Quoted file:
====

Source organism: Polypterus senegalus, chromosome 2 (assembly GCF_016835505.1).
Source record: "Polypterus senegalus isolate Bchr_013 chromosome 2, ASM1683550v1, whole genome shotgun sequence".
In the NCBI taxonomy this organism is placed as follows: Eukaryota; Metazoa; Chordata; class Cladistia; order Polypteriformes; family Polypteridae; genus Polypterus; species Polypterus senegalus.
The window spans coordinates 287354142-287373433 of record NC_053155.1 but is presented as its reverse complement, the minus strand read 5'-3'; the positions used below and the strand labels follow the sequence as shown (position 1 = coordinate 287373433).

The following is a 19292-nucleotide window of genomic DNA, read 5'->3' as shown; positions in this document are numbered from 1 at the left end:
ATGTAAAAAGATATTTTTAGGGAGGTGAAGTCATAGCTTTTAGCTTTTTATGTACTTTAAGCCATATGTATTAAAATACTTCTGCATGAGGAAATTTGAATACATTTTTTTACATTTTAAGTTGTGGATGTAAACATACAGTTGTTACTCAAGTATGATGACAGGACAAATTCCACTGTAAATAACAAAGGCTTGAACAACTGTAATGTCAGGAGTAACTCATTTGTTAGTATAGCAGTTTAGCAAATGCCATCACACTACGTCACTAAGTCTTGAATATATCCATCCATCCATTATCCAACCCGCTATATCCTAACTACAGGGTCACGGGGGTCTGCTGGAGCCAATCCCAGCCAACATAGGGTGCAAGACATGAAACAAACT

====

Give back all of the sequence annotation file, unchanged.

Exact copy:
Source organism: Polypterus senegalus, chromosome 2 (assembly GCF_016835505.1).
Source record: "Polypterus senegalus isolate Bchr_013 chromosome 2, ASM1683550v1, whole genome shotgun sequence".
In the NCBI taxonomy this organism is placed as follows: Eukaryota; Metazoa; Chordata; class Cladistia; order Polypteriformes; family Polypteridae; genus Polypterus; species Polypterus senegalus.
The window spans coordinates 287354142-287373433 of record NC_053155.1 but is presented as its reverse complement, the minus strand read 5'-3'; the positions used below and the strand labels follow the sequence as shown (position 1 = coordinate 287373433).

The following is a 19292-nucleotide window of genomic DNA, read 5'->3' as shown; positions in this document are numbered from 1 at the left end:
ATGTAAAAAGATATTTTTAGGGAGGTGAAGTCATAGCTTTTAGCTTTTTATGTACTTTAAGCCATATGTATTAAAATACTTCTGCATGAGGAAATTTGAATACATTTTTTTACATTTTAAGTTGTGGATGTAAACATACAGTTGTTACTCAAGTATGATGACAGGACAAATTCCACTGTAAATAACAAAGGCTTGAACAACTGTAATGTCAGGAGTAACTCATTTGTTAGTATAGCAGTTTAGCAAATGCCATCACACTACGTCACTAAGTCTTGAATATATCCATCCATCCATTATCCAACCCGCTATATCCTAACTACAGGGTCACGGGGGTCTGCTGGAGCCAATCCCAGCCAACATAGGGTGCAAGACATGAAACAAACT